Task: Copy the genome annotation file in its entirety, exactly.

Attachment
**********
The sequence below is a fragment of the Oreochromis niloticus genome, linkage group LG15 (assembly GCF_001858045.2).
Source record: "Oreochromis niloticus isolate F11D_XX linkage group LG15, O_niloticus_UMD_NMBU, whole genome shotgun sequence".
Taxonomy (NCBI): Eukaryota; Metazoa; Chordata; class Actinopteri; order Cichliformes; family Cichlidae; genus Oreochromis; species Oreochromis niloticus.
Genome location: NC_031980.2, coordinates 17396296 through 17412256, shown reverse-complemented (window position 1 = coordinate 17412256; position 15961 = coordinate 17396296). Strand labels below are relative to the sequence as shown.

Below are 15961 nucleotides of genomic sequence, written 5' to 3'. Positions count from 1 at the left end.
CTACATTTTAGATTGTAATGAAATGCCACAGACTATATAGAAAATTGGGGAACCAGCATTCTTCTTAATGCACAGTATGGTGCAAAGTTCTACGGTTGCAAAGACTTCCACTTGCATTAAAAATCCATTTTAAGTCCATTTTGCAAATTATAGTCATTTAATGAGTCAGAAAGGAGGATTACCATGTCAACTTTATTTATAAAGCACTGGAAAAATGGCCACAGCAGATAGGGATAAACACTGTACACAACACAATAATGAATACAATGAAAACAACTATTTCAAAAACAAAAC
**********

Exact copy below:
The sequence below is a fragment of the Oreochromis niloticus genome, linkage group LG15 (assembly GCF_001858045.2).
Source record: "Oreochromis niloticus isolate F11D_XX linkage group LG15, O_niloticus_UMD_NMBU, whole genome shotgun sequence".
Taxonomy (NCBI): Eukaryota; Metazoa; Chordata; class Actinopteri; order Cichliformes; family Cichlidae; genus Oreochromis; species Oreochromis niloticus.
Genome location: NC_031980.2, coordinates 17396296 through 17412256, shown reverse-complemented (window position 1 = coordinate 17412256; position 15961 = coordinate 17396296). Strand labels below are relative to the sequence as shown.

Below are 15961 nucleotides of genomic sequence, written 5' to 3'. Positions count from 1 at the left end.
CTACATTTTAGATTGTAATGAAATGCCACAGACTATATAGAAAATTGGGGAACCAGCATTCTTCTTAATGCACAGTATGGTGCAAAGTTCTACGGTTGCAAAGACTTCCACTTGCATTAAAAATCCATTTTAAGTCCATTTTGCAAATTATAGTCATTTAATGAGTCAGAAAGGAGGATTACCATGTCAACTTTATTTATAAAGCACTGGAAAAATGGCCACAGCAGATAGGGATAAACACTGTACACAACACAATAATGAATACAATGAAAACAACTATTTCAAAAACAAAAC